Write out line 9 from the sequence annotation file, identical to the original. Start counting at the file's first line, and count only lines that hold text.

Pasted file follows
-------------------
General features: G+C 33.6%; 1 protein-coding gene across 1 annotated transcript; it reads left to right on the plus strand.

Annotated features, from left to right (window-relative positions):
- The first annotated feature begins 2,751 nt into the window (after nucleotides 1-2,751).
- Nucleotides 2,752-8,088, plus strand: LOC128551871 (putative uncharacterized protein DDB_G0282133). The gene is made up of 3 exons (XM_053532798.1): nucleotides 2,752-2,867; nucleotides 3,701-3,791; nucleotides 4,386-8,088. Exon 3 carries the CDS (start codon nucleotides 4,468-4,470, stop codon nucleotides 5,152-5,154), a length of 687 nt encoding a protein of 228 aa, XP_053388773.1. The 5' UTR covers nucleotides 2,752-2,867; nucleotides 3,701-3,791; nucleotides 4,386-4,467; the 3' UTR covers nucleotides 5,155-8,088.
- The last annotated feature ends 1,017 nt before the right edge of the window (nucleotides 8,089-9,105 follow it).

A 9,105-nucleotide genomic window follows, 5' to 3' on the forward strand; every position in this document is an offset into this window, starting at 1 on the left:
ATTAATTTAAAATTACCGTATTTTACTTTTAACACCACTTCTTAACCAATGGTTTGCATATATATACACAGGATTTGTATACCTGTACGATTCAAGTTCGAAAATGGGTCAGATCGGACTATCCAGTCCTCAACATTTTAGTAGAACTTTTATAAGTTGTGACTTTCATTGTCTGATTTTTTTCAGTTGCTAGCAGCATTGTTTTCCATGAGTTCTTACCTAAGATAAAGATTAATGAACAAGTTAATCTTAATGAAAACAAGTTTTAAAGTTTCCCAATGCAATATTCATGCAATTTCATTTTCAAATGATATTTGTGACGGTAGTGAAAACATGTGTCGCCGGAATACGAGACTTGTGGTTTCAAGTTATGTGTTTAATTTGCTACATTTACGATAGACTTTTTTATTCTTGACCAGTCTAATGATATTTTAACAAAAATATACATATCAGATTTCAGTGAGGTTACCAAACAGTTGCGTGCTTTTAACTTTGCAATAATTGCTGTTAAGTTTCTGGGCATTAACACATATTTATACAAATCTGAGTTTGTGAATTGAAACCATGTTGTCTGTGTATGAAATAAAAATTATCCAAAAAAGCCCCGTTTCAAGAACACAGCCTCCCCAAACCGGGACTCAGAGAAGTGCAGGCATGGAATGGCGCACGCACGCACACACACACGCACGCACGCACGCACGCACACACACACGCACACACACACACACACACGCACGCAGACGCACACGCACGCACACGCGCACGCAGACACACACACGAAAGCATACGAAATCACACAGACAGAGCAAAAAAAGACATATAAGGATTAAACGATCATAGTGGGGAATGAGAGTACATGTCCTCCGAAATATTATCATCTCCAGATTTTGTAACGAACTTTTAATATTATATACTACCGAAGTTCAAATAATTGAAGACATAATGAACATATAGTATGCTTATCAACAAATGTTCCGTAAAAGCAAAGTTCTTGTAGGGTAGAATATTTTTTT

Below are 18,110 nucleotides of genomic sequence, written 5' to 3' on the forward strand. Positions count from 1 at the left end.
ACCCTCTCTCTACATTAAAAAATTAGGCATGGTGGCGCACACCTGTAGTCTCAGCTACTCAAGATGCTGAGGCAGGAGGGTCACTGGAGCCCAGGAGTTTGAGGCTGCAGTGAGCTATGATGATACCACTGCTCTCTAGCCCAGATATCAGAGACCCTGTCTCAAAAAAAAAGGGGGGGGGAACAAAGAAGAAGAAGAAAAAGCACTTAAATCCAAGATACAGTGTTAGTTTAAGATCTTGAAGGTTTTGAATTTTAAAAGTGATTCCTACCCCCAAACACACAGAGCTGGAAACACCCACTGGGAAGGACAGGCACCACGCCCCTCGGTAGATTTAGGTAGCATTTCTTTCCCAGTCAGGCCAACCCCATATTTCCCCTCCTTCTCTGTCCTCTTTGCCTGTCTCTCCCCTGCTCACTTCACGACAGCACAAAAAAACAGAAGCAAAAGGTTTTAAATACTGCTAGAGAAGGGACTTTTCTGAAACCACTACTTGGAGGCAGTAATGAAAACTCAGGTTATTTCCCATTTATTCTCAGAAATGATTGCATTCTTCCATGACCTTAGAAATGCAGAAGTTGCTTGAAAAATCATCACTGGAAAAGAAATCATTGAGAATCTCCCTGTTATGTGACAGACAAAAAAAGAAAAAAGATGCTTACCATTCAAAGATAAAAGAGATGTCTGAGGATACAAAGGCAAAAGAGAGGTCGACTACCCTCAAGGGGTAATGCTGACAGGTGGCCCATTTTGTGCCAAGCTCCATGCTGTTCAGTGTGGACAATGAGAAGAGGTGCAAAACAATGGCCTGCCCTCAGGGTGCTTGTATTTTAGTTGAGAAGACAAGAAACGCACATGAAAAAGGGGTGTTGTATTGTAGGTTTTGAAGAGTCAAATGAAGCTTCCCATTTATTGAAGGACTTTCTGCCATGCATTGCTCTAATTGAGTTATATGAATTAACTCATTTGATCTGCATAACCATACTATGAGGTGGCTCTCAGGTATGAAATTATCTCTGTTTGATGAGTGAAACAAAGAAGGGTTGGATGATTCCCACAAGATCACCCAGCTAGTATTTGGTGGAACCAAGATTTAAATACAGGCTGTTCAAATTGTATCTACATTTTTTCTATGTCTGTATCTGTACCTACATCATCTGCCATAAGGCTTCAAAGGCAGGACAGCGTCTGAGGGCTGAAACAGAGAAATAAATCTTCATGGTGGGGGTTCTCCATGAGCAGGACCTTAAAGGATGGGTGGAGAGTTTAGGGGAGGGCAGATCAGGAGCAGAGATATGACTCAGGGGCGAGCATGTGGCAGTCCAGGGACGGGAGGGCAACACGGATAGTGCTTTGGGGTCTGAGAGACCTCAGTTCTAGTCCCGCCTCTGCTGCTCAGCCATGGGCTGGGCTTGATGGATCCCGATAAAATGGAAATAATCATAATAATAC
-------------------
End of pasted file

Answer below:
ACCCTCTCTCTACATTAAAAAATTAGGCATGGTGGCGCACACCTGTAGTCTCAGCTACTCAAGATGCTGAGGCAGGAGGGTCACTGGAGCCCAGGAGTTTGAGGCTGCAGTGAGCTATGATGATACCACTGCTCTCTAGCCCAGATATCAGAGACCCTGTCTCAAAAAAAAAGGGGGGGGGAACAAAGAAGAAGAAGAAAAAGCACTTAAATCCAAGATACAGTGTTAGTTTAAGATCTTGAAGGTTTTGAATTTTAAAAGTGATTCCTACCCCCAAACACACAGAGCTGGAAACACCCACTGGGAAGGACAGGCACCACGCCCCTCGGTAGATTTAGGTAGCATTTCTTTCCCAGTCAGGCCAACCCCATATTTCCCCTCCTTCTCTGTCCTCTTTGCCTGTCTCTCCCCTGCTCACTTCACGACAGCACAAAAAAACAGAAGCAAAAGGTTTTAAATACTGCTAGAGAAGGGACTTTTCTGAAACCACTACTTGGAGGCAGTAATGAAAACTCAGGTTATTTCCCATTTATTCTCAGAAATGATTGCATTCTTCCATGACCTTAGAAATGCAGAAGTTGCTTGAAAAATCATCACTGGAAAAGAAATCATTGAGAATCTCCCTGTTATGTGACAGACAAAAAAAGAAAAAAGATGCTTACCATTCAAAGATAAAAGAGATGTCTGAGGATACAAAGGCAAAAGAGAGGTCGACTACCCTCAAGGGGTAATGCTGACAGGTGGCCCATTTTGTGCCAAGCTCCATGCTGTTCAGTGTGGACAATGAGAAGAGGTGCAAAACAATGGCCTGCCCTCAGGGTGCTTGTATTTTAGTTGAGAAGACAAGAAACGCACATGAAAAAGGGGTGTTGTATTGTAGGTTTTGAAGAGTCAAATGAAGCTTCCCATTTATTGAAGGACTTTCTGCCATGCATTGCTCTAATTGAGTTATATGAATTAACTCATTTGATCTGCATAACCATACTATGAGGTGGCTCTCAGGTATGAAATTATCTCTGTTTGATGAGTGAAACAAAGAAGGGTTGGATGATTCCCACAAGATCACCCAGCTAGTATTTGGTGGAACCAAGATTTAAATACAGGCTGTTCAAATTGTATCTACATTTTTTCTATGTCTGTATCTGTACCTACATCATCTGCCATAAGGCTTCAAAGGCAGGACAGCGTCTGAGGGCTGAAACAGAGAAATAAATCTTCATGGTGGGGGTTCTCCATGAGCAGGACCTTAAAGGATGGGTGGAGAGTTTAGGGGAGGGCAGATCAGGAGCAGAGATATGACTCAGGGGCGAGCATGTGGCAGTCCAGGGACGGGAGGGCAACACGGATAGTGCTTTGGGGTCTGAGAGACCTCAGTTCTAGTCCCGCCTCTGCTGCTCAGCCATGGGCTGGGCTTGATGGATCCCGATAAAATGGAAATAATCATAATAATAC